The ESRB is an independent rating board that evaluates computer games and provides ratings that are displayed on game packaging, which helps you to make an informed decision. Like the rating systems used by the Motion Picture Association of America (MPAA), these ratings are only guides -- the final decision is left to you. The only exception is that some retailers do not sell "Mature" or "Adult Only" rated games to minors.

The rating system is made of two components - the first are the ratings symbols, which represent the general age group that the ESRB reviewers think the game is appropriate for. See side bar for a full listing of age groups.

The second component is the content descriptor, printed in black and white on the back of game packaging. The descriptor provide more detailed information regarding content that may not be age appropriate. Some of the descriptors include: comic mischief, realistic blood and gore, strong language, strong sexual content, use of drugs, and gaming. For a complete list of content descriptors and their explanations, visit the ESRB Web site.

In Part III, we look at the rest of Disney Interactive's upcoming releases, as well as what Disney Imagineering is bringing to the gaming realm!

Questions or comments? Contact Tony at

Covered Consoles

Sony PlayStation
Price : $99
Available : Now
Game Price : $20-50

Sony PlayStation 2
Price : $299
Available : Now
Game Price : $25-60

Nintendo GameCube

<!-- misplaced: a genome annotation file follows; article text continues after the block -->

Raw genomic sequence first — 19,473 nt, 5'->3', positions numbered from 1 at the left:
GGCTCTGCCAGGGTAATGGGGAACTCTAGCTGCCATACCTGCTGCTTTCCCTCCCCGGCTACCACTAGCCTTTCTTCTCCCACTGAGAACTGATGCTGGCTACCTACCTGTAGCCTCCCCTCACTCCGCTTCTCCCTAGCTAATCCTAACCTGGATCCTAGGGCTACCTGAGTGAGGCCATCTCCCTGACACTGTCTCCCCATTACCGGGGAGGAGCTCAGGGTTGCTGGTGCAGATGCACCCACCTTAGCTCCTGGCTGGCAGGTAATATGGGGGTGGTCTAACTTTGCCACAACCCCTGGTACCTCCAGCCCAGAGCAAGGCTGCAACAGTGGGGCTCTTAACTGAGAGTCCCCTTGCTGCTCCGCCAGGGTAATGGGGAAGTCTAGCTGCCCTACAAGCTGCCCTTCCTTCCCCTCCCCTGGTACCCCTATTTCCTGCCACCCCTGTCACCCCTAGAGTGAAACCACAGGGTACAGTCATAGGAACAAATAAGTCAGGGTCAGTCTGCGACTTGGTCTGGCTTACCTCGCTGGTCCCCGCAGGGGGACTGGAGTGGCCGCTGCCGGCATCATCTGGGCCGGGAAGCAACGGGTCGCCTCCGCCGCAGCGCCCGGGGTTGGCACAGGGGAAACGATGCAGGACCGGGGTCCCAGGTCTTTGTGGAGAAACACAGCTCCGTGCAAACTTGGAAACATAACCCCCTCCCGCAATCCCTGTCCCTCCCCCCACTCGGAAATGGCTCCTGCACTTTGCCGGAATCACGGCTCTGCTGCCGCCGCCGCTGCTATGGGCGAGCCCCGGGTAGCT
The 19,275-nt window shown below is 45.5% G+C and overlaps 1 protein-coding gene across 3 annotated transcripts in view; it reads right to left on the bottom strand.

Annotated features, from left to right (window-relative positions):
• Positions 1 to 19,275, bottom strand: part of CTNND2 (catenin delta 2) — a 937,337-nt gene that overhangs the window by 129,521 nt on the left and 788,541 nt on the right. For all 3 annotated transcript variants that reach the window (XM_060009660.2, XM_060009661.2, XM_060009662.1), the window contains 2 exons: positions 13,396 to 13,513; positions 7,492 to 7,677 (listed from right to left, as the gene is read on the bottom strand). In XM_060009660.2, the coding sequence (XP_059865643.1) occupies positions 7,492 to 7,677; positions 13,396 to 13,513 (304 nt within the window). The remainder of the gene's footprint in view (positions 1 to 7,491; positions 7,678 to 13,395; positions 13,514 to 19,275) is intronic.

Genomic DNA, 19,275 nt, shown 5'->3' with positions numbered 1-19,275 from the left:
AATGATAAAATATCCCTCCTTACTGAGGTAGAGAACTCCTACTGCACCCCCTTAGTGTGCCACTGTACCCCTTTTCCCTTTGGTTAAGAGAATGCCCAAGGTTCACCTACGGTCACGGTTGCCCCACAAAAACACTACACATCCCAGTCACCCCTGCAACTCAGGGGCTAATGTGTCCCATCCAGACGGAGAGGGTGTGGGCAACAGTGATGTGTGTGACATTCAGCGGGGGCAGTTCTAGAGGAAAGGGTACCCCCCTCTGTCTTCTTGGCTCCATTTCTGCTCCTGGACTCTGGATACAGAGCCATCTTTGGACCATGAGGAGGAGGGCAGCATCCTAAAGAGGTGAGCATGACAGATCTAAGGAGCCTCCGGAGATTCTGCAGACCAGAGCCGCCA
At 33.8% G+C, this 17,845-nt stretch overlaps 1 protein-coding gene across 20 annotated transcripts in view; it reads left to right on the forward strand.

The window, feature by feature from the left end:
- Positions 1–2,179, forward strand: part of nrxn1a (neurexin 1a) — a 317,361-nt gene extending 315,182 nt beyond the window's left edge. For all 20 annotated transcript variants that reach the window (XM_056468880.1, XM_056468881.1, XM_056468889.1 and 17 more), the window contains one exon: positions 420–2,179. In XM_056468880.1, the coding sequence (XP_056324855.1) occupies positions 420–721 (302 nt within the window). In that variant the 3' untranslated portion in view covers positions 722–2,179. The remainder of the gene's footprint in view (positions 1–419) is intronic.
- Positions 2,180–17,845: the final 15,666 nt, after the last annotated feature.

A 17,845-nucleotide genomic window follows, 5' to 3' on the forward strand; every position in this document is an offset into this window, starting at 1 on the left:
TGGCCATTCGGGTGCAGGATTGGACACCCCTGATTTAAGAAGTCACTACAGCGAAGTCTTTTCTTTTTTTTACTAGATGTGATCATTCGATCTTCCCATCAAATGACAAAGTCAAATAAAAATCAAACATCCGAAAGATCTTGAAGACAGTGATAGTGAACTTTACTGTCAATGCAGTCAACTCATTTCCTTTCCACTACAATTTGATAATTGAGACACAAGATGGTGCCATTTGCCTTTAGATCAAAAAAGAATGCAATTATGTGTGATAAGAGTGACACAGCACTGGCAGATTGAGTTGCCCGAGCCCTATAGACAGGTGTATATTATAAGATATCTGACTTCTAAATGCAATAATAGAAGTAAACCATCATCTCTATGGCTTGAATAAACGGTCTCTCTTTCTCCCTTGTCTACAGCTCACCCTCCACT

Price : $199
Available : November

Sega Dreamcast
Price : ?
Available : Discontinued

Microsoft Xbox
Price : $299
Available : November

ESRB Rating System

ESRB - Early Childhood
Content may be suitable for persons ages 3 and older. Contains no material that parents would find inappropriate.
ESRB - Everyone
Content may be suitable for persons ages 6 and older. May contain minimal violence and some comic mischief or crude language.
ESRB - Teen
Content may be suitable for persons ages 13 and older. May contain violent content, mild or strong language, and/or suggestive themes.
ESRB - Mature
Content may be suitable for persons ages 17 and older. May contain mature sexual themes or more intense violence or language.
ESRB - Adults Only
Content suitable only for adults. May include graphic depictions of sex and/or violence. Not intended for persons under the age of 18.
ESRB - Rating Pending

Product has been submitted to the ESRB and is awaiting final rating. You can call 1-800-771-3772 to check the final rating.




Go to: Top | Section Contents | MousePlanet Main Page

Copyright © MousePlanet® Inc. | Legal Information & Privacy Policy | About/Contact MousePlanet | Link to us

MousePlanet® is not associated in any official way with the Walt Disney Company, its subsidiaries, or its affiliates. The official Disney site is available at This MousePlanet Web site provides independent news articles, commentary, editorials, reviews, and guides primarily about the theme park resorts of the Walt Disney Co. All information on this site is subject to change. Please call destinations in advance to confirm the most up-to-date information.